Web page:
There are hunting opportunities on more than 85 percent of the land base in Alberta’s parks system. Hunting is permitted in all Wildland Provincial Parks and some Provincial Parks and Provincial Recreation Areas under the Provincial Parks Act.
Alberta Parks are enjoyed by a wide range of recreational users year-round and in Provincial Parks and Provincial Recreation Areas, where hunting is allowed, Firearm Discharge Permits are required to address public safety and inform hunters of areas where discharge is prohibited because of site specific values and facilities.
Hunting is a supported activity in Alberta Parks because of its alignment with preserving natural heritage, including traditional land use, providing exceptional recreation opportunities, providing tools for wildlife management, and getting people outside and connecting with nature.
Alberta Parks are enjoyed by a wide range of recreational users year-round and in Provincial Parks and Provincial Recreation Areas, where hunting is allowed, Firearm Discharge Permits are required to address public safety and wildlife management issues as well as to protect sensitive areas and species.
Cypress Hills is designated as a Provincial Park and is managed by the Parks Operations Division of Alberta Environment and Parks. It is located in the southeast of Alberta near Medicine Hat and is a unique ecological entity.
The Cypress Hills are a unique landform within the Canadian prairies, extending eastwest across the southern Alberta-Saskatchewan border at heights of over 600 m above the surrounding grasslands. This mountain-like environment contrasts dramatically with the surrounding prairies in terms of its forested slopes, grassland plateaus, flora and fauna, and moderate climate. The distinct ecosystem, physiographic features, environmental importance and rich western history of the Cypress Hills are recognized nation-wide but also can cause unpredictable weather including increased precipitation and extreme temperature fluctuations.
Hikers, cyclists, equestrian users, school children, community groups, park employees, volunteers and hunters, as well as cattle ranchers are present at all times of year at Cypress Hills Provincial Park. Please be aware of their presence and take appropriate measures to ensure you are being safe and aware at all times.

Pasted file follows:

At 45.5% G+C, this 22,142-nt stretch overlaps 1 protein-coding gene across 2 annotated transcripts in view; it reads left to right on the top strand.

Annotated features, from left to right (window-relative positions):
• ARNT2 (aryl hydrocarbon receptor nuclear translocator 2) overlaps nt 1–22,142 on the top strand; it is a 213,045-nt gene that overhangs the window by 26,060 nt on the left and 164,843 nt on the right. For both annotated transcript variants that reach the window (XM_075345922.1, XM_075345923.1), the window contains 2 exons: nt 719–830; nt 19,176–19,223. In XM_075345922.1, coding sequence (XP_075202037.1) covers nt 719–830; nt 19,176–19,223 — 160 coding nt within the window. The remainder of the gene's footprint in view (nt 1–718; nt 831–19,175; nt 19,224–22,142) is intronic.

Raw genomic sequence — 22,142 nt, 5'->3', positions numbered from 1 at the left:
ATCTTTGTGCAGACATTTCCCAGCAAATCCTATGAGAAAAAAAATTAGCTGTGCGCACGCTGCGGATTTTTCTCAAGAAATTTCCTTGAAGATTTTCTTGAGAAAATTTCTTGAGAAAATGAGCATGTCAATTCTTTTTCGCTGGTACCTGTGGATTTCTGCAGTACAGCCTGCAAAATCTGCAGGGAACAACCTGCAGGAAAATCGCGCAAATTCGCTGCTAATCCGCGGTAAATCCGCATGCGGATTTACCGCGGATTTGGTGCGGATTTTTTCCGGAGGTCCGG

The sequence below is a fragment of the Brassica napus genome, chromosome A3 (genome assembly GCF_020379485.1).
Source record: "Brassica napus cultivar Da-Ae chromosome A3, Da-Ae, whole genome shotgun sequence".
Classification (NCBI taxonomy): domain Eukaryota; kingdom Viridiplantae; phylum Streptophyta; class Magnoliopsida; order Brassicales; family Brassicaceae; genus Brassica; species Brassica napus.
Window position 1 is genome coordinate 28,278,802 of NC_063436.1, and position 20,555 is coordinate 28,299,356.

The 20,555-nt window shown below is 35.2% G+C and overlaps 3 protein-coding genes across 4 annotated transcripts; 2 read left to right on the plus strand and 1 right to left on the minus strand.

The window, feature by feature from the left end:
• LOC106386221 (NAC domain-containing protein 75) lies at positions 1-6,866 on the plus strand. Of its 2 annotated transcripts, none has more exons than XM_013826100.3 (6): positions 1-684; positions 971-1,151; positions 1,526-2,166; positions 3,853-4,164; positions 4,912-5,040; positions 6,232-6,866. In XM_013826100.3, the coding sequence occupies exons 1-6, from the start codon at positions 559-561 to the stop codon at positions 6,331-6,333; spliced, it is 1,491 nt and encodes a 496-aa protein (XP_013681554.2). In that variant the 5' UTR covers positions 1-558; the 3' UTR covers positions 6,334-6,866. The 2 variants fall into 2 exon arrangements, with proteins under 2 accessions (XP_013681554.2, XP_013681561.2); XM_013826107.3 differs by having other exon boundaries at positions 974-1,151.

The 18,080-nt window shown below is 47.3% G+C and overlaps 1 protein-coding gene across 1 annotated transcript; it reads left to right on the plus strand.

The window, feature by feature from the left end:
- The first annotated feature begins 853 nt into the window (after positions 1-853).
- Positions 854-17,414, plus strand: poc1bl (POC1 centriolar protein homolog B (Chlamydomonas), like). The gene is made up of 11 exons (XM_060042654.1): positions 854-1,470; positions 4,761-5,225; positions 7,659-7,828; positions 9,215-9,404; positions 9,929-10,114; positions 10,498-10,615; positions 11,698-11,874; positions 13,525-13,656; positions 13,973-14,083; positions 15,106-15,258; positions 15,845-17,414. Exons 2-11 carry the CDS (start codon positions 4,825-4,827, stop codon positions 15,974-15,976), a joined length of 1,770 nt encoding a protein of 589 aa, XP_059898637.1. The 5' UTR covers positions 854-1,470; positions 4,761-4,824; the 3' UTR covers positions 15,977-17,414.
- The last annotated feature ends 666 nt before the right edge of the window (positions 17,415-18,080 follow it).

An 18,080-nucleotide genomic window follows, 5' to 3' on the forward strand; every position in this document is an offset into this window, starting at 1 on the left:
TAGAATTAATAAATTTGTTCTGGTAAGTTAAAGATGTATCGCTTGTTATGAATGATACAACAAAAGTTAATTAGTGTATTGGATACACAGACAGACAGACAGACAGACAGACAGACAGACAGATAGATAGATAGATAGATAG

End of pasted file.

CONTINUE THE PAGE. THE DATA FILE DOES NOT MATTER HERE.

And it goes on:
Access into the park is by vehicle or horse or foot power only. Off-highway vehicles (OHVs) cannot be used inside the park. Hunters may use motor vehicles (on resource roads that are marked as “open”), pedal bicycles, skis, and horses to travel around the park. Resource roads that may be driven on with vehicles are marked as open. If resource roads are marked “vehicles prohibited” do not travel by vehicle. Please be aware they may be closed if conditions are poor (e.g. muddy or snowed in). Motorized travel within rivers and creeks is detrimental and prohibited. Please watch for the markers as shown below:
Be prepared for weather changes. The elevation changes in Cypress Hills Provincial Park are dramatic and can lead to precipitation, unpredictable weather, and fluctuating temperature.
Be equipped with survival gear – matches, flashlight, warm clothes, compass, extra batteries, flagging tape, food, water.
It is advised to carry flagging tape so you can mark your kill site (so you can find it again) and find your path back to your vehicle. Make sure all flagging is removed on your way out.
Be prepared to spend the night outdoors. Unpredictable precipitation and weather create a need for 4x4s in some areas and road conditions are subject to change. Weather can make travel hazardous and you might find yourself unable to travel with or without a vehicle.
Tell a friend or family member where you are going, how to contact you, what time you expect to return, and make sure they know who to contact if you are late and they are unable to contact you.
Hunters should use caution and be aware that there are many predators in the area including Coyotes and Cougars. Should it be necessary to leave your animal overnight, be sure to leave human scent around the carcass and drag the offal (organs) away from the carcass as these predators/scavengers will typically consume those parts first.
If found in Cypress Hills Provincial Park, please report any animal harvested with an ear tag to Conservation Officers upon discovery. Ear tags may be white with black numbers, or orange stating “DO NOT EAT” followed by a phone number. The “do not eat” tag is placed on animals that have been tranquilized; hunters must tag their animal and can still expect to salvage their harvest, but depending on when the animal was tranquilized, the hunter will find out whether the meat is safe to consume (or whether a replacement tag may be issued).
Cypress Hills Provincial Park has a 24-hour Chronic- Wasting Disease freezer drop off location at the 12-34 Café/gas station in Elkwater for hunters to drop off deer heads for testing during fall rifle seasons. Elk heads are not required as with deer but accepted and welcome. Please refer to Chronic Wasting Disease – Information for Hunters for further information.
For more information on Indigenous hunting and fishing in Alberta.
Contact the office at 310-LAND (5263) or 403–893–3833 for further questions or concerns.
Both Parks are Named Cypress Hills Provincial Park. Cypress Hill Provincial Park borders the province of Saskatchewan and the Alberta Parks Firearm Discharge Permit is not applicable in Saskatchewan. Please contact Saskatchewan Parks for further information on hunting on land within that province.
Please contact Alberta Fish and Wildlife for more information.